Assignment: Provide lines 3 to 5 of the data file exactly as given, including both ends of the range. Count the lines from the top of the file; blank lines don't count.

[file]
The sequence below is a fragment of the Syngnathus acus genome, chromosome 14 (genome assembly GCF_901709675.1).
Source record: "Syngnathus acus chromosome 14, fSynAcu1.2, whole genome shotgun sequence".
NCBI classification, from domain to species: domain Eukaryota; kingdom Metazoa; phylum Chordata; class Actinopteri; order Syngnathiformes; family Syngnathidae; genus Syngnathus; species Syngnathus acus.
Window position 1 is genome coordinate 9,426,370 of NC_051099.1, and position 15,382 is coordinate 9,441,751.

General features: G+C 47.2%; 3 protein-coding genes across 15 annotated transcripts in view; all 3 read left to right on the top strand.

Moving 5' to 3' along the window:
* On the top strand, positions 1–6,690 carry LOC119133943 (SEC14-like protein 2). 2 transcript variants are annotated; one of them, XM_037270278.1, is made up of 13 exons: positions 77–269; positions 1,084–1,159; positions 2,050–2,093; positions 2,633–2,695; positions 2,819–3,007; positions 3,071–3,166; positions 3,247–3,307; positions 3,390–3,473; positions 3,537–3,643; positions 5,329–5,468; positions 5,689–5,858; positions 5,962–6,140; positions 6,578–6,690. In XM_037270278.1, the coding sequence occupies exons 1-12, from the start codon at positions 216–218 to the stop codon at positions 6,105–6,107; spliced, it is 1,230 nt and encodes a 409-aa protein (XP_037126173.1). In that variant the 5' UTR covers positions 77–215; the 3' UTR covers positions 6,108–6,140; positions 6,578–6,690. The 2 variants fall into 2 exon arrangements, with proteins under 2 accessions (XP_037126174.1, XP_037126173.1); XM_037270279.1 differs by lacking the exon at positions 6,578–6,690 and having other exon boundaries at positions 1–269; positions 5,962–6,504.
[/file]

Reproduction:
NCBI classification, from domain to species: domain Eukaryota; kingdom Metazoa; phylum Chordata; class Actinopteri; order Syngnathiformes; family Syngnathidae; genus Syngnathus; species Syngnathus acus.
Window position 1 is genome coordinate 9,426,370 of NC_051099.1, and position 15,382 is coordinate 9,441,751.

General features: G+C 47.2%; 3 protein-coding genes across 15 annotated transcripts in view; all 3 read left to right on the top strand.